by Mike Masnick

Pumping And Dumping Is Much Faster When You Can Do Both Yourself With Hacked Accounts

from the much-more-efficient-that-way dept

Back during the first dot com bubble, the stock pump and dump scam worked by buying some stock, and then sending out a bunch of spam promoting the stock, then quickly selling your own stock. While a lot of the new deluge of spam seems to be trying that same thing (and, apparently, it's working), some organized crime groups apparently found a much more efficient way of doing things. As mentioned late last year, some scammers hacked a bunch of accounts at various popular online brokers for use in a pump and dump scam. The Washington Post has some more details on exactly how it worked, as the SEC has brought charges against one man involved in the scam. It's basically exactly what you'd expect. The guy bought a bunch of a certain penny stock with his account. Then logged into a bunch of other accounts, sold all their stock and used the proceeds to buy the stock that he had just purchased, pumping up the price. Then, quickly sell the stock in his own account and cash out. The article details one example of this, where he cleared about $13,000 in less than 2 hours.

Two additional interesting things come out of the article. The first is that at least some of the brokerages seemed to catch on to the fraud pretty quickly (though, not quickly enough). In the example case given, Charles Schwab catches onto the fraud less than 10 minutes after one of their accounts is involved, and blocks another transaction. The other interesting point, is that the Washington Post followed up with a CEO at one of the companies whose stock was pumped and dumped. As we've noted in the past, it's often quite a hassle for those companies, but in this particular case, it's now made it very difficult, as the fraud helped blow a business deal, and at least one of the brokerages will no longer let anyone trade that stock. Oh yeah, as for the man being charged by the SEC? He fled the country and no one actually seems to know where he is. The money is also long gone.

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  • identicon
    misanthropic humanist, 26 Jan 2007 @ 1:09pm


    I only vaguely understand this, but it's interesting. Surely the chap is guilty of computer misuse, identity fraud and theft even before he embarked on the pump-and-dump scam. It seems very sophisticated. One wonders if this isn't something quite unique and unlikely to happen again.

    Question for the stock market wizards. Could the trading system recognise this as an anomoly and freeze the accounts ? Or is this intrinsically what the system is designed to do when traders operate.

    Would a time limit between trades help in any way?

    reply to this | link to this | view in chronology ]

  • identicon
    SPR, 26 Jan 2007 @ 1:35pm

    What makes the authorities think he was in this country in the first place?

    reply to this | link to this | view in chronology ]

  • identicon
    Justin Pakosky, 26 Jan 2007 @ 1:40pm

    good idea, but

    the main problem with this is that sometimes there are massive mounts of money being put into a penny stock(for legit reasons such as a big discovery or a take over) and if a brokerage blocked it when it was real not very many people would be with that brokerage for long. especially conceding the gains that would be blocked.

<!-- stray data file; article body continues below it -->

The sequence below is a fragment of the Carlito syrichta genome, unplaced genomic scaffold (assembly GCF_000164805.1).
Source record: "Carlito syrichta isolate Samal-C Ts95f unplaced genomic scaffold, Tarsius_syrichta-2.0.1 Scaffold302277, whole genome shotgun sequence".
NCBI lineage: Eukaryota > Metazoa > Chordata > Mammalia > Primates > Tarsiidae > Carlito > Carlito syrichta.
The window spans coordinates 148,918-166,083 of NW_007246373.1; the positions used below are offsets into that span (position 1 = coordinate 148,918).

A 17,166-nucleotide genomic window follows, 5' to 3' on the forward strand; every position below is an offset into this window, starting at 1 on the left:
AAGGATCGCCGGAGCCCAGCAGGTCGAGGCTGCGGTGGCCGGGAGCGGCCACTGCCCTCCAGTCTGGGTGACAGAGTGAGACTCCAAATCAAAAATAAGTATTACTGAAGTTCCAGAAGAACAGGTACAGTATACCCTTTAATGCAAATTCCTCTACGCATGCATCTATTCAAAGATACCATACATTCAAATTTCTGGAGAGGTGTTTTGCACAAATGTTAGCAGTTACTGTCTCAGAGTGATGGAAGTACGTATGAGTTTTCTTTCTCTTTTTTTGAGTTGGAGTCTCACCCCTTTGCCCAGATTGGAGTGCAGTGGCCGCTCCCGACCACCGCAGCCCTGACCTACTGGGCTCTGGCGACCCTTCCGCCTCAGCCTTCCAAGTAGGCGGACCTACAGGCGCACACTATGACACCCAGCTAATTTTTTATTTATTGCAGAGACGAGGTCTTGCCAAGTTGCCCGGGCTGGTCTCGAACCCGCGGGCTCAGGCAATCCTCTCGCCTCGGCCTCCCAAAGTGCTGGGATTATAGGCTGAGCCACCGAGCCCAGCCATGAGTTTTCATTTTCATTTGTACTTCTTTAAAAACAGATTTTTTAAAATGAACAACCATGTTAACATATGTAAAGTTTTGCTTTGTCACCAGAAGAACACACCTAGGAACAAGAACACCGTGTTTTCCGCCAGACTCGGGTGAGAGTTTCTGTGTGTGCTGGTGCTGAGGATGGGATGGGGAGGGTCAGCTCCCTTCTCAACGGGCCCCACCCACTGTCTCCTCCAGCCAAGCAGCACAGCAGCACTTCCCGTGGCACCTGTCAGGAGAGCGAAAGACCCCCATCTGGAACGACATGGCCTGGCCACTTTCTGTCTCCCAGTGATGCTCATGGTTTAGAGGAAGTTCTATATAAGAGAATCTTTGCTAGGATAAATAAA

p.s. buy ADVR:OTC .032 could it hit 23.75 a share
    i get these faxes all the time.
    (but not with ADVR i really own that one lol)

    reply to this | link to this | view in chronology ]

  • identicon
    another, 26 Jan 2007 @ 1:52pm


    Lets take a look at how many regulations were possibly violated by the trading companies. Hmmm, Know Your Customer, Anti-Money Laundering, Failure to secure customer, failure to provide general oversight. All of the trading companies involved will be fined, probably within 6 months or so.

    This is just so lame. If people really understood how much crap like this really goes on, they would just take their money and bury it in their back yard (of course, then maybe AOL would try to dig it up looking for more treasure.)

    reply to this | link to this | view in chronology ]

  • identicon
    Michael, 26 Jan 2007 @ 2:10pm


    My first reaction was just shock that someone would do something that would be so easily traceable (until you escape the country), but then my anger turned from the boy to the brokers. How were these brokers accounts logged into? The criminal was able to access brokers accounts then pull up several individual's users files to make the trades.

    I had recently been thinking about beginning to use online trading instead of going in to talk with a broker. Will I now? I doubt it if they cannot prove they have changes the security measures there is no way I will trust my money and identity to them. Heck if they can't protect their own files how will they protect mine.

    reply to this | link to this | view in chronology ]

  • identicon
    |333173|3|_||3, 29 Jan 2007 @ 4:36pm

    Re: Unnaceptable

    teh brokers accounts were problalby logged into from the net, simply by using thier log in page and entering phised data. simple, and not really thier fault. If the crook was stupid enough to be in the US then, he won't be now.

    reply to this | link to this | view in chronology ]

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